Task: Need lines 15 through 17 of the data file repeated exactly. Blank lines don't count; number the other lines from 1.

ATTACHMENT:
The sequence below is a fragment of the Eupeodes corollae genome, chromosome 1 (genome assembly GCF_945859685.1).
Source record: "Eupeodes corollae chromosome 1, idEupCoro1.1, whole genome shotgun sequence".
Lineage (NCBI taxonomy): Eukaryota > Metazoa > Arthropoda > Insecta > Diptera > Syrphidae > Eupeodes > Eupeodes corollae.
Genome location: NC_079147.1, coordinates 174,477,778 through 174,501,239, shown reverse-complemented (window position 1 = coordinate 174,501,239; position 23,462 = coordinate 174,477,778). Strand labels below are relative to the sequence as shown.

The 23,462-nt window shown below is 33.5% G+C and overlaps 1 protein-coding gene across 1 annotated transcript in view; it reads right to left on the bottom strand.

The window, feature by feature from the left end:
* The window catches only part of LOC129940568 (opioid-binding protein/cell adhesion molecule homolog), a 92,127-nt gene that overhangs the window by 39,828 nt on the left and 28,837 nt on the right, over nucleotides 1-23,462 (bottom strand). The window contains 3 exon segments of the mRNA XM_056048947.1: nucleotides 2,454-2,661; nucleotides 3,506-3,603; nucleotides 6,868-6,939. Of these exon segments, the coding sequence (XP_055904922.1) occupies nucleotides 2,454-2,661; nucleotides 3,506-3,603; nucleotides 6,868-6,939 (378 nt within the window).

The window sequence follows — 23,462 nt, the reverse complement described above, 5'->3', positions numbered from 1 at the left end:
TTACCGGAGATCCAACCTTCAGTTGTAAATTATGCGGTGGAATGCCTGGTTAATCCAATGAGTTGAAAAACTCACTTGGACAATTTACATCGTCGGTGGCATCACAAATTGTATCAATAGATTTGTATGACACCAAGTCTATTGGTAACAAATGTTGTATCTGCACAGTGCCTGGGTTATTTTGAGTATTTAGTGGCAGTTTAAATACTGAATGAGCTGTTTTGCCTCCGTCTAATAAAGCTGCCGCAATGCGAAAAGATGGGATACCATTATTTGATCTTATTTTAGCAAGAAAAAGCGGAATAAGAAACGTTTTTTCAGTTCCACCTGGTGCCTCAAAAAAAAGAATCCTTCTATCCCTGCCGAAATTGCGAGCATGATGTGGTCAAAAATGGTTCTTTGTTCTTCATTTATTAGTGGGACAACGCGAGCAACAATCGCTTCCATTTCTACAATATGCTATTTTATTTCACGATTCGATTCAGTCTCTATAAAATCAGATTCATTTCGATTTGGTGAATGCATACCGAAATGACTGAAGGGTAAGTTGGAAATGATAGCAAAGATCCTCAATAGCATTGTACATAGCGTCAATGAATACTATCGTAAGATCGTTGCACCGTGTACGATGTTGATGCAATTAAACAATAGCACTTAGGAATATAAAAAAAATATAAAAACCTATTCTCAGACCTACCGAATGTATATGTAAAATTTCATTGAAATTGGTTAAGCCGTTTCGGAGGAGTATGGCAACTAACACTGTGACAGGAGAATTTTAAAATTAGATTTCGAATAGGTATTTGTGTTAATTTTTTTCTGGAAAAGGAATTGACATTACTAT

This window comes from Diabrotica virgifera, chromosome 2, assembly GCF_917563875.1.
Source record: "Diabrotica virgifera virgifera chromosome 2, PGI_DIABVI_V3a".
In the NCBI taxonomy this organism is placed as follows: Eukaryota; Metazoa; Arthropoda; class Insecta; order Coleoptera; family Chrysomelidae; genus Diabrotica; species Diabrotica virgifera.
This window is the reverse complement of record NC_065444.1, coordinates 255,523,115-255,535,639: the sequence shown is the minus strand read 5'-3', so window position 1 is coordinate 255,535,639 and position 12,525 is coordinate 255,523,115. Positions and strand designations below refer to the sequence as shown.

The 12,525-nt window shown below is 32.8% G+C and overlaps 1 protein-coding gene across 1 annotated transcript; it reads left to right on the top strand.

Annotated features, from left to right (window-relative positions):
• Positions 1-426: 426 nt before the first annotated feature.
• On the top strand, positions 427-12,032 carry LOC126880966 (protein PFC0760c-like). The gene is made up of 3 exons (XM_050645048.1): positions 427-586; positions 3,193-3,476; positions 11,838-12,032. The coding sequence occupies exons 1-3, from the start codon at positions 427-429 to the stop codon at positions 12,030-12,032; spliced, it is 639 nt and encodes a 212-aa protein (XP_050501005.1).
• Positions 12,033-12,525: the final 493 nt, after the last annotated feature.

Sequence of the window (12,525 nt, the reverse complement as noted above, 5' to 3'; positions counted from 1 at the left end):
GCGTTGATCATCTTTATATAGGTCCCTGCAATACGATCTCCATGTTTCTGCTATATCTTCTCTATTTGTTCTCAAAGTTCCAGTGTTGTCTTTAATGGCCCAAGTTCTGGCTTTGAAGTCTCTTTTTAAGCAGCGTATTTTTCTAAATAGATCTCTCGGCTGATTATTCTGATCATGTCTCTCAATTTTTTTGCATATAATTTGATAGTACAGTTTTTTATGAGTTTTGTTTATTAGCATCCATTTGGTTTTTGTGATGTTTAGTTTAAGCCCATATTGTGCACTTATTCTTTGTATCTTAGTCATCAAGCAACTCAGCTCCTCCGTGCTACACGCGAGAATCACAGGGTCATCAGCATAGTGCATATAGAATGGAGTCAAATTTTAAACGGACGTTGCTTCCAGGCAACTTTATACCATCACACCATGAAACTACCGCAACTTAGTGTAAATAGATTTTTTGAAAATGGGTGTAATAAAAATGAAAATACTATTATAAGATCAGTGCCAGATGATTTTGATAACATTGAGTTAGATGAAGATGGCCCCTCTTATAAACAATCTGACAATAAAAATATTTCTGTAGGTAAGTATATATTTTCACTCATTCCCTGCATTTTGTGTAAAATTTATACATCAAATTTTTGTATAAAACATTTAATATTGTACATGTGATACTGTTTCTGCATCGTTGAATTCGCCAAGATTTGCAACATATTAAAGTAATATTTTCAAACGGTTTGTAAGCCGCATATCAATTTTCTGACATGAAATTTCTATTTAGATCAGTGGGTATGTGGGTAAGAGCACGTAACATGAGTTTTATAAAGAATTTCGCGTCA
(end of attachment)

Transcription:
Annotated features, from left to right (window-relative positions):
• Positions 1-426: 426 nt before the first annotated feature.
• On the top strand, positions 427-12,032 carry LOC126880966 (protein PFC0760c-like). The gene is made up of 3 exons (XM_050645048.1): positions 427-586; positions 3,193-3,476; positions 11,838-12,032. The coding sequence occupies exons 1-3, from the start codon at positions 427-429 to the stop codon at positions 12,030-12,032; spliced, it is 639 nt and encodes a 212-aa protein (XP_050501005.1).